1. Take time this week to eat dinner together as a family.  Turn the television off and use that time to talk with each other.
  2. Build something together ~  Whether it’s a house of cards with your 4 year old, a bird house with your 12 year old, or a cake with your 15 year old, take that time to not only build an object but to build your relationship.
  3. Be Curious ~ Get to know your child’s likes and dislikes.  What kind of music do they enjoy?  What activities do they tend to spend the majority of their time doing?  Are there things that they are struggling with?  How are their friends doing?   Showing that you are genuinely interested in the things that are important to them will help build a bridge of openness between you.
  4. Create a list of “House Rules – simple, clear guidelines for living with respect and order in your household.  Consider posting these (perhaps on the refrigerator or in a common area).  Communicate those rules to your children from an early age or start now, even if your child is older.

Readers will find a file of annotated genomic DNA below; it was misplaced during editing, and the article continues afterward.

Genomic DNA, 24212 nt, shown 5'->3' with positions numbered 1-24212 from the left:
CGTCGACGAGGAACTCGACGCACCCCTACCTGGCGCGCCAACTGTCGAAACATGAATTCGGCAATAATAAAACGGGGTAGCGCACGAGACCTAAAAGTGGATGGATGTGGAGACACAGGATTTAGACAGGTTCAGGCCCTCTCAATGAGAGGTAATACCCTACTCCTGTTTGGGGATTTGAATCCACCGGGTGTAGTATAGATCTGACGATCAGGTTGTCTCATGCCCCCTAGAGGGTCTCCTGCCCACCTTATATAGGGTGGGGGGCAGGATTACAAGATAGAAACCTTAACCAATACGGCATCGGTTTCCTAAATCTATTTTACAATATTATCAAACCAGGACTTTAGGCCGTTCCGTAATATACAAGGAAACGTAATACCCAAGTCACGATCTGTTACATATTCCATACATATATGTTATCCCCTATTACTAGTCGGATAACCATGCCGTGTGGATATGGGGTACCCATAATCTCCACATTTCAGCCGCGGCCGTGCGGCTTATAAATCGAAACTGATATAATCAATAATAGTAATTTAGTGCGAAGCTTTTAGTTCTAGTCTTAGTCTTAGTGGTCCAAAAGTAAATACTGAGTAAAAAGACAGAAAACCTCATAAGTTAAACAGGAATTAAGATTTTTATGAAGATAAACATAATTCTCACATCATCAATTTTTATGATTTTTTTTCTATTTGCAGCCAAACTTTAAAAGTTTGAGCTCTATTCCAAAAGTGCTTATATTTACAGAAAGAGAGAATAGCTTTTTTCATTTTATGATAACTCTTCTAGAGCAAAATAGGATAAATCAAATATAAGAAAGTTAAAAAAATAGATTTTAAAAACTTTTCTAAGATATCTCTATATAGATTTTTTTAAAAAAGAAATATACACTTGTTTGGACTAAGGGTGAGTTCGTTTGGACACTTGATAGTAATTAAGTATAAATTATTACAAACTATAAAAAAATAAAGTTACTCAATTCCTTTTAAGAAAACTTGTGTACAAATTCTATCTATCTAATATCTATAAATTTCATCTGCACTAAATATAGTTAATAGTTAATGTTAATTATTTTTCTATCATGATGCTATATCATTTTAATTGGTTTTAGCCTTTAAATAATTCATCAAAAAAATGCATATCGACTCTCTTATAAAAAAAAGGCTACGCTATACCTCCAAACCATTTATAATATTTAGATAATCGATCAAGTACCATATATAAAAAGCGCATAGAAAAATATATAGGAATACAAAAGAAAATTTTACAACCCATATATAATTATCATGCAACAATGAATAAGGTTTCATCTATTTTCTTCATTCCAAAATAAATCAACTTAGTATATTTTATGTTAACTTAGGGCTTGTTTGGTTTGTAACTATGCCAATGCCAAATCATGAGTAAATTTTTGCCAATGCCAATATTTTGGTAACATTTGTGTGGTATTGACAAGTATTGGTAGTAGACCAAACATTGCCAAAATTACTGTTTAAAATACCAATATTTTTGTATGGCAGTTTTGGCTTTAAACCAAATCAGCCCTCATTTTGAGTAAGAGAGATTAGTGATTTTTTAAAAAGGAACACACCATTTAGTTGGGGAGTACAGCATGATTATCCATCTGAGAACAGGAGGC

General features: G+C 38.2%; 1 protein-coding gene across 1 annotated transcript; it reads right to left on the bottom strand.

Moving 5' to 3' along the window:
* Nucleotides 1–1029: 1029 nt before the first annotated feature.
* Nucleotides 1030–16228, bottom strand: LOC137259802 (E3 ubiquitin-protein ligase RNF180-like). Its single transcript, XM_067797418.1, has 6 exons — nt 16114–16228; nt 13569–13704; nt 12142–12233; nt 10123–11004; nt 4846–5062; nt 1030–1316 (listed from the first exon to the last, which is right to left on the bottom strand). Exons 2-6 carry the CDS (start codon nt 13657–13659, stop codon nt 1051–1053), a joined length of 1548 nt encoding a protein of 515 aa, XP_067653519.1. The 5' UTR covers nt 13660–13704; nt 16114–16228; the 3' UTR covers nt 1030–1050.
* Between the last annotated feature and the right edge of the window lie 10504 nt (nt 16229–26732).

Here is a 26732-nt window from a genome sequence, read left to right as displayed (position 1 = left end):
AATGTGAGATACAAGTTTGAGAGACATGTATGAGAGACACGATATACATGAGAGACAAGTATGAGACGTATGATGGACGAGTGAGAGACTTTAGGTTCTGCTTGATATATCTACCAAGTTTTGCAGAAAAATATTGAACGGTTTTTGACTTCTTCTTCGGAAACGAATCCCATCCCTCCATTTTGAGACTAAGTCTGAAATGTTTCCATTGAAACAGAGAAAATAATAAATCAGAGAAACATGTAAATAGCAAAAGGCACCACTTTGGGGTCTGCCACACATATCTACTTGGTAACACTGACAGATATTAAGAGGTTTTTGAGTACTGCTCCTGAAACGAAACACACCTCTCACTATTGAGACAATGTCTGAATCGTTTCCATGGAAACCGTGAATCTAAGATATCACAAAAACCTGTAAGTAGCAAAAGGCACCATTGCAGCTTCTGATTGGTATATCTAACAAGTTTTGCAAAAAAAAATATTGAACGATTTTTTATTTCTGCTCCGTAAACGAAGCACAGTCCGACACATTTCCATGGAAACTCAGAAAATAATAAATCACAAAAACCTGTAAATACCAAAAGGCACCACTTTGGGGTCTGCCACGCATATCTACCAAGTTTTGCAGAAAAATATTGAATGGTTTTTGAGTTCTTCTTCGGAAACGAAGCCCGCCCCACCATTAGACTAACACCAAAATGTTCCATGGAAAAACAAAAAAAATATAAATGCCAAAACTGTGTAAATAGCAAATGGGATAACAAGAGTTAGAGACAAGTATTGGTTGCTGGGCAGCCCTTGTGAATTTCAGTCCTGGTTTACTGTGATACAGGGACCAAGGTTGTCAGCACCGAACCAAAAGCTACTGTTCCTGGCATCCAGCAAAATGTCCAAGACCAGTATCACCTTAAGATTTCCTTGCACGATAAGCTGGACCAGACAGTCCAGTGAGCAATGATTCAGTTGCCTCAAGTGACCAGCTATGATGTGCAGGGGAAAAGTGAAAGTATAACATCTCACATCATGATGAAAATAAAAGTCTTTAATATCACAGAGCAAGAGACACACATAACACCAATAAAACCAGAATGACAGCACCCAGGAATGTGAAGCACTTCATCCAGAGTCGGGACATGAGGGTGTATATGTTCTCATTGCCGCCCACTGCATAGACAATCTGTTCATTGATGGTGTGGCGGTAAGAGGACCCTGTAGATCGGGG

5. Let your yes be yes and your no be no ~ Children of all ages thrive when there are clear boundaries.  When your child “tests your resolve (and he/she will), don’t waver.  Your child needs to see that what you’ve decided is for their good, and that you will follow though on disciplining and training them.  In time, the testing will lessen in frequency and severity because of your consistency.
  6. Make proactive decisions ahead of time about what you do and don’t want your child to see on TV, in movies, and on the internet.  Determine how much time you will allow them to interact with media each day.  Keep all media consumption under your watchful eyes, and consider collecting their phones when they go to bed.
  7. Listen ~ Read between the lines and learn to pick up the signals in your child’s conversation about what’s influencing him or her: friends, friends’ homes, media, school, bullying, peer pressure, etc.
  8. Start an ongoing conversation with your child about the importance of establishing boundaries for protection: for their body, mind, and spirit.  See everyday life as the living laboratory in which you can ask key questions and teach your child about what they should and shouldn’t allow into their hearts and minds – and why.
  9. Take at least 15 minutes each day to connect with each of your children.  Let them know that you love them and that you are proud of them.  Point out all of their best attributes and encourage them in those areas.
  10. Check out our free resources that will help you address many of the issues facing the family today.

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